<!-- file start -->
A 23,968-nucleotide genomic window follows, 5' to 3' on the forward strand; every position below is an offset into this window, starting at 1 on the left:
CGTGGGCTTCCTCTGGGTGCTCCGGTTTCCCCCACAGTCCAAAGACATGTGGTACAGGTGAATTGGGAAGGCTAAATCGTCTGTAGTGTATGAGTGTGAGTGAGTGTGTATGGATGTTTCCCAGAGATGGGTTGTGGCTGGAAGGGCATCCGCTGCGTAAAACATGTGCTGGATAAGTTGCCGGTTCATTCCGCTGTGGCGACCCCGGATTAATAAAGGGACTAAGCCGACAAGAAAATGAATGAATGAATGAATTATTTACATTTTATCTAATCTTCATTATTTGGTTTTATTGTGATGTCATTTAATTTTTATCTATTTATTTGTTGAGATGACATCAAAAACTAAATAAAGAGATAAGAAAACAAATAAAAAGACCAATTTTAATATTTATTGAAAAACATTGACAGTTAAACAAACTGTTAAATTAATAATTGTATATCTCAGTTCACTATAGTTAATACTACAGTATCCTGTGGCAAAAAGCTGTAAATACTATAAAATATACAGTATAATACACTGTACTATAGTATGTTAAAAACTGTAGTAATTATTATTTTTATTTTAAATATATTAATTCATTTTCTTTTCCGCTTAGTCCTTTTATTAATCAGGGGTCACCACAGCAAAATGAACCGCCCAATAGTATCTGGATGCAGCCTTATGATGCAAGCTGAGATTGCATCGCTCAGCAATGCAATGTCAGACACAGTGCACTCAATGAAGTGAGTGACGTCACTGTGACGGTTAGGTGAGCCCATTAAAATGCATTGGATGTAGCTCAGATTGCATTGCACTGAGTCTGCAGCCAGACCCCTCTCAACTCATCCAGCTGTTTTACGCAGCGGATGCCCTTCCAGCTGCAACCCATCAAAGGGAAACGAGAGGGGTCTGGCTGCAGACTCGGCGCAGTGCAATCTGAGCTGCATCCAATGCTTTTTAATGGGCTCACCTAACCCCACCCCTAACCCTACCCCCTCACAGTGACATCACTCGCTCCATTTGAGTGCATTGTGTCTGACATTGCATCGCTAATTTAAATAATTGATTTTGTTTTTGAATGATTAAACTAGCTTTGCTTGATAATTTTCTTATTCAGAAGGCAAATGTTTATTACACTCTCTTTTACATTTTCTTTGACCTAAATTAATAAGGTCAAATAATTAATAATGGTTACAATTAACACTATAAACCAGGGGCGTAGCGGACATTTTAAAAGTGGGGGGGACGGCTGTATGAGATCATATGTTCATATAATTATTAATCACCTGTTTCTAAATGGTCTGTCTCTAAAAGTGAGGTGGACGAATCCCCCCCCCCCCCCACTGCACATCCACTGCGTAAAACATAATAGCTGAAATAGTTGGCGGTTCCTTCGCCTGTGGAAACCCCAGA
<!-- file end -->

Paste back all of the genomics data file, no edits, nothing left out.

A 23,968-nucleotide genomic window follows, 5' to 3' on the forward strand; every position below is an offset into this window, starting at 1 on the left:
CGTGGGCTTCCTCTGGGTGCTCCGGTTTCCCCCACAGTCCAAAGACATGTGGTACAGGTGAATTGGGAAGGCTAAATCGTCTGTAGTGTATGAGTGTGAGTGAGTGTGTATGGATGTTTCCCAGAGATGGGTTGTGGCTGGAAGGGCATCCGCTGCGTAAAACATGTGCTGGATAAGTTGCCGGTTCATTCCGCTGTGGCGACCCCGGATTAATAAAGGGACTAAGCCGACAAGAAAATGAATGAATGAATGAATTATTTACATTTTATCTAATCTTCATTATTTGGTTTTATTGTGATGTCATTTAATTTTTATCTATTTATTTGTTGAGATGACATCAAAAACTAAATAAAGAGATAAGAAAACAAATAAAAAGACCAATTTTAATATTTATTGAAAAACATTGACAGTTAAACAAACTGTTAAATTAATAATTGTATATCTCAGTTCACTATAGTTAATACTACAGTATCCTGTGGCAAAAAGCTGTAAATACTATAAAATATACAGTATAATACACTGTACTATAGTATGTTAAAAACTGTAGTAATTATTATTTTTATTTTAAATATATTAATTCATTTTCTTTTCCGCTTAGTCCTTTTATTAATCAGGGGTCACCACAGCAAAATGAACCGCCCAATAGTATCTGGATGCAGCCTTATGATGCAAGCTGAGATTGCATCGCTCAGCAATGCAATGTCAGACACAGTGCACTCAATGAAGTGAGTGACGTCACTGTGACGGTTAGGTGAGCCCATTAAAATGCATTGGATGTAGCTCAGATTGCATTGCACTGAGTCTGCAGCCAGACCCCTCTCAACTCATCCAGCTGTTTTACGCAGCGGATGCCCTTCCAGCTGCAACCCATCAAAGGGAAACGAGAGGGGTCTGGCTGCAGACTCGGCGCAGTGCAATCTGAGCTGCATCCAATGCTTTTTAATGGGCTCACCTAACCCCACCCCTAACCCTACCCCCTCACAGTGACATCACTCGCTCCATTTGAGTGCATTGTGTCTGACATTGCATCGCTAATTTAAATAATTGATTTTGTTTTTGAATGATTAAACTAGCTTTGCTTGATAATTTTCTTATTCAGAAGGCAAATGTTTATTACACTCTCTTTTACATTTTCTTTGACCTAAATTAATAAGGTCAAATAATTAATAATGGTTACAATTAACACTATAAACCAGGGGCGTAGCGGACATTTTAAAAGTGGGGGGGACGGCTGTATGAGATCATATGTTCATATAATTATTAATCACCTGTTTCTAAATGGTCTGTCTCTAAAAGTGAGGTGGACGAATCCCCCCCCCCCCCCACTGCACATCCACTGCGTAAAACATAATAGCTGAAATAGTTGGCGGTTCCTTCGCCTGTGGAAACCCCAGA